NEVER let it be said John Kear does not like a challenge.
The veteran coach could be set for his most arduous yet after taking over at Bradford Bulls, World Club champions barely a decade ago but now preparing for an altogether different existence in League 1.
Admittedly, Kear did mastermind Sheffield Eagles’ famous Challenge Cup final defeat of Wigan in 1998, the competition’s biggest-ever shock, and plotted Wakefield Trinity’s escape from relegation in 2006 so he does have history with unlikely feats.
Indeed, it is one reason Bradford co-owner Andrew Chalmers opted for the Wales boss after sifting through 15 applicants for the role that became available once Australian Geoff Toovey, after relegation from the Championship, decided he would not return for a second year at Odsal.
But Kear, of course, has just enjoyed a fine season back at Wakefield where he operated as head of rugby assisting head coach Chris Chester, so it is a surprise to some that he has opted to leave that Super League job for the likely perils of third-tier football.
Bradford, for instance, are still dealing with the after-effects of being liquidated in January, principally the 12-point penalty deduction that led, in part, to that costly demotion.
However, the 63-year, who also led Hull FC to the 2005 Challenge Cup, admitted: “I absolutely love coaching and the opportunity to be head coach at an iconic club like this proved too much of a lure to turn down.
“I thoroughly enjoyed my time returning to Wakefield and working with the people there. But the itch to coach has always been there. The challenge at Wakefield was a different one. It was great working alongside Chris Chester; that’s why it was so tough to leave.
“But they are in a great place with Chris as coach, and Michael Carter and Chris Brereton heading up the administration.
“I think I’ve left them in a good spot and the challenge here is completely different – and different to any I’ve had throughout my career. I’m excited and I’m looking forward to it.”
Kear only signed a new one-year contract with Trinity in August but they have now released him and he has penned a three-year deal at Bradford.
He will be assisted by Leigh Beattie, the loyal clubman who has served all manner of roles at Odsal in the last two decades while Lee Smith, the 31-year-old ex-Leeds Rhinos and England full-back, is appointed captain as Bulls bid to fight their way out of League 1 at the first attempt.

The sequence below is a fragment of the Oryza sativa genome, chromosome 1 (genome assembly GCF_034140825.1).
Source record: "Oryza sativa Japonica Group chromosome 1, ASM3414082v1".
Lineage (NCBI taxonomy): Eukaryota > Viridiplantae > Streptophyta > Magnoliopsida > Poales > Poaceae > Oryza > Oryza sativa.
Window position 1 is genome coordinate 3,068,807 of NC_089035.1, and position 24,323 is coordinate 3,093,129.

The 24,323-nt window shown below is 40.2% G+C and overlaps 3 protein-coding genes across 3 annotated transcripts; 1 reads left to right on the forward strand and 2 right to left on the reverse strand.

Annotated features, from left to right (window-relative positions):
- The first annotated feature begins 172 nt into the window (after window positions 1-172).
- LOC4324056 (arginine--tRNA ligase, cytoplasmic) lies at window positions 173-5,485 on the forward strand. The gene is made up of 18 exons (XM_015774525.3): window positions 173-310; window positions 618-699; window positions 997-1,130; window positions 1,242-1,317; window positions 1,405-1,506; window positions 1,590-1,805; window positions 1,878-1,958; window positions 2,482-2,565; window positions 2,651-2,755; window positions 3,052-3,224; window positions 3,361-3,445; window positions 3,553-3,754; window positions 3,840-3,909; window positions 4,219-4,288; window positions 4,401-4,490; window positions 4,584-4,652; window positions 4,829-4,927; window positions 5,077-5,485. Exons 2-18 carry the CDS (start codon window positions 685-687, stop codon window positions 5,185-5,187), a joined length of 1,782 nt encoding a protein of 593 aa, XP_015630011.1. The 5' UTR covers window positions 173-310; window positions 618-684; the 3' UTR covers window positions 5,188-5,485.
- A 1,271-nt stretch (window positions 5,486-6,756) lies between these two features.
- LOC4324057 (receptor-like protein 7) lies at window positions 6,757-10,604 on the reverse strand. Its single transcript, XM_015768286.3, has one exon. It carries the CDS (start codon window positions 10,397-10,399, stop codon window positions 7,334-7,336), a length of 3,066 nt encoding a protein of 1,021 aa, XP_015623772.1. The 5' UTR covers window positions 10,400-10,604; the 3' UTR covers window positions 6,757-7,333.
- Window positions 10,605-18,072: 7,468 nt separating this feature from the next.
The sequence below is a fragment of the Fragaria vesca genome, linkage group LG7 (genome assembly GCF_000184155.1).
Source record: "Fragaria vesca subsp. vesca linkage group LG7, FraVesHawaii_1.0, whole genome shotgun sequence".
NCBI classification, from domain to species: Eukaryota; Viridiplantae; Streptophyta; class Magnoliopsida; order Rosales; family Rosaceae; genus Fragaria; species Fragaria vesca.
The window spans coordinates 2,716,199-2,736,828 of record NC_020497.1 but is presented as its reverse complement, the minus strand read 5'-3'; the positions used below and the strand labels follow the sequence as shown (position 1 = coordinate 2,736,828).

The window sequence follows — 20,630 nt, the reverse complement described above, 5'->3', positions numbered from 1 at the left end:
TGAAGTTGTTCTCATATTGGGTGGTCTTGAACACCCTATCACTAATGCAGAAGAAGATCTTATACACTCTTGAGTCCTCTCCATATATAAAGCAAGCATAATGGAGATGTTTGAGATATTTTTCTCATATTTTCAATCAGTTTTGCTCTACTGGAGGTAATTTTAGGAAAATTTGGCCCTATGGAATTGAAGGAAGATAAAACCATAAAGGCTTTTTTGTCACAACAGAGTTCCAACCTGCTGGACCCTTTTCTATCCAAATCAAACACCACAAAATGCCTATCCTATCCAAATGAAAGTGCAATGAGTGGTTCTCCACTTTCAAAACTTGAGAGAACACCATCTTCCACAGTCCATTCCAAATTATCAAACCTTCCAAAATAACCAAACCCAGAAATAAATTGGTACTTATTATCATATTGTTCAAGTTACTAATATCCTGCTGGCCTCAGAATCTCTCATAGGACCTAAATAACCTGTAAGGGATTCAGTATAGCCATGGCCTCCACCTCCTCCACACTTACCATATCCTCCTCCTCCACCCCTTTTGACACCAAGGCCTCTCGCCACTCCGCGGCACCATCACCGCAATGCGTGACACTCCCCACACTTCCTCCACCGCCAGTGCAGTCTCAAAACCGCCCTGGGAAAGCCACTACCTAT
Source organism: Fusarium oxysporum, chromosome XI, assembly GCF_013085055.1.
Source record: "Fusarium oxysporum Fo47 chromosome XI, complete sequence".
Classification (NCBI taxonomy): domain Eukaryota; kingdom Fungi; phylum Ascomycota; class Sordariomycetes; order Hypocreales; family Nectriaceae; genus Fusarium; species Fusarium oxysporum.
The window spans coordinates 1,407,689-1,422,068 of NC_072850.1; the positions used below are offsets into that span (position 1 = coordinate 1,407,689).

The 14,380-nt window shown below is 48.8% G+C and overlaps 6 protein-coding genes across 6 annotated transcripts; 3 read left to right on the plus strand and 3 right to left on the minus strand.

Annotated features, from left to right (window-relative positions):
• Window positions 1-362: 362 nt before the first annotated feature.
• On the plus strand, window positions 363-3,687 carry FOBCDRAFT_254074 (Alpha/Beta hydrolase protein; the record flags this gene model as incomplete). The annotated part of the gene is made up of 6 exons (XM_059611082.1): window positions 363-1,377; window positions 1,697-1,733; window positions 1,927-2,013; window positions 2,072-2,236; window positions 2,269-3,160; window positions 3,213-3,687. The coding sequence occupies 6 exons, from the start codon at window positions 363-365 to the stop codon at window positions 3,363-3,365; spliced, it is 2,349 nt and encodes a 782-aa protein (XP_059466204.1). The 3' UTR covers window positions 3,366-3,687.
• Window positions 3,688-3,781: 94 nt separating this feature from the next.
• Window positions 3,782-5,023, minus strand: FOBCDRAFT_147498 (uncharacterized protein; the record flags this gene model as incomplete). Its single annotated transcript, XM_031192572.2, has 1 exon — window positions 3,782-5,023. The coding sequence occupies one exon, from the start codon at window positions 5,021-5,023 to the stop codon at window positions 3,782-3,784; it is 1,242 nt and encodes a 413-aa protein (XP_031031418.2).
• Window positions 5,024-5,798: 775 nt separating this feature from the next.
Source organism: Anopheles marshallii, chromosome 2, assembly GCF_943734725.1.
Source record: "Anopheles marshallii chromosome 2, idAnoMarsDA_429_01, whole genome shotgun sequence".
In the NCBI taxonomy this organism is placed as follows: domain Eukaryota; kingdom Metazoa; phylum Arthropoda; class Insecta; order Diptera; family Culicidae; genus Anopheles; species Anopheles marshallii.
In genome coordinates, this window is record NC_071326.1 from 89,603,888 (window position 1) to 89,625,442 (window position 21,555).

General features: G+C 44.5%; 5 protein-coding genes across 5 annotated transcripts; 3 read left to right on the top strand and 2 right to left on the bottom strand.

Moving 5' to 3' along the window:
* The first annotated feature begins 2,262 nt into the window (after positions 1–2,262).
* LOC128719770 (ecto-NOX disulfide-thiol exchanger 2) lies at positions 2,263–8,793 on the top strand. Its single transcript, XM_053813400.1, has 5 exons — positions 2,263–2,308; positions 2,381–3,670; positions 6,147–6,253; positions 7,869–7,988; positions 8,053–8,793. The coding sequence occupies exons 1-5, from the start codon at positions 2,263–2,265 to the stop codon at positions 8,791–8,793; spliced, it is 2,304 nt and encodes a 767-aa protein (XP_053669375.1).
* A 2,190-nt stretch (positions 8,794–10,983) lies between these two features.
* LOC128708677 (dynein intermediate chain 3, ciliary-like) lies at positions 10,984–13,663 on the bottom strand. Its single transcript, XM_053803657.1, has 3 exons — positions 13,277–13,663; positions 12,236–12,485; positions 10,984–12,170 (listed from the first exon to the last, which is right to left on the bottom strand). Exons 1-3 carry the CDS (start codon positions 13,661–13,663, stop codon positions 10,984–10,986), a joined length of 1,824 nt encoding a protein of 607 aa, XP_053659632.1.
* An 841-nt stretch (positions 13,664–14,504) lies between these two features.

Kear added: “It’s important to have someone like Lee as captain. He’s had a great career and can bring that experience to the younger players.
“It’s up to guys like him and Ashley Gibson to put a marker down; they’re the standard-bearers, they’re the ones the youngsters can aspire to be like and I’m sure they’ll do a good job.
“All those League 1 clubs will have Bradford at the top of their hit-list. The likes of Keighley, Oldham, York, Workington, Whitehaven, Hunslet....they’ll be waiting for us and wanting to be the first club to turn us over.
“We’re fully aware we’ve got the ‘Wanted’ poster hanging over our head but we’ve got to handle that and use it to our advantage.
“The potential at this place is absolutely immense. It’s down to me to make sure we fulfil it and stabilise the club and get it moving in an upward direction again.
“There’s been a number of years here where it’s got worse and worse in terms of the performance side of things. That’s got to be arrested immediately and it’s vital the curve starts going back up. It isn’t a quick fix, it’s a long-term job and with the structures that are in place, within five, six or seven years, hopefully this club is back where the infrastructure and fanbase deserve it to be.”
New Zealander Chalmers, who took over the new club with Graham Lowe in January, said: “John was our first pick and we got him. His immediate goal is to get straight out of this division and then build our way through the promotion/relegation pathway into Super League. He’s a man with a lot of knowledge of the game who will offer a huge lift to the squad, especially the younger generation.”
Kear – who has just led Wales in the World Cup in Australia and Papua New Guinea – spent five years in charge of Championship club Batley Bulldogs before making his return to Belle Vue ahead of this last season.
He helped them reach fifth, narrowly missing out on the play-offs, and Trinity chairman Carter conceded: “I am very saddened to see John leave. We tried our very best to keep him, including offering him a further extension of his current contract. But I could see John was itching to get that head coach tag again. I’d never stand in the way of him doing that.
“I consider John a true friend and gentleman and that friendship will continue. John will be welcome back to Wakefield any time and I wish him and Bradford all the very best for the future.”
Trinity are now seeking an extra assistant to aid Chester who currently has Lee Gilmour – on a part-time basis – and Stuart Dickens in his coaching set-up.
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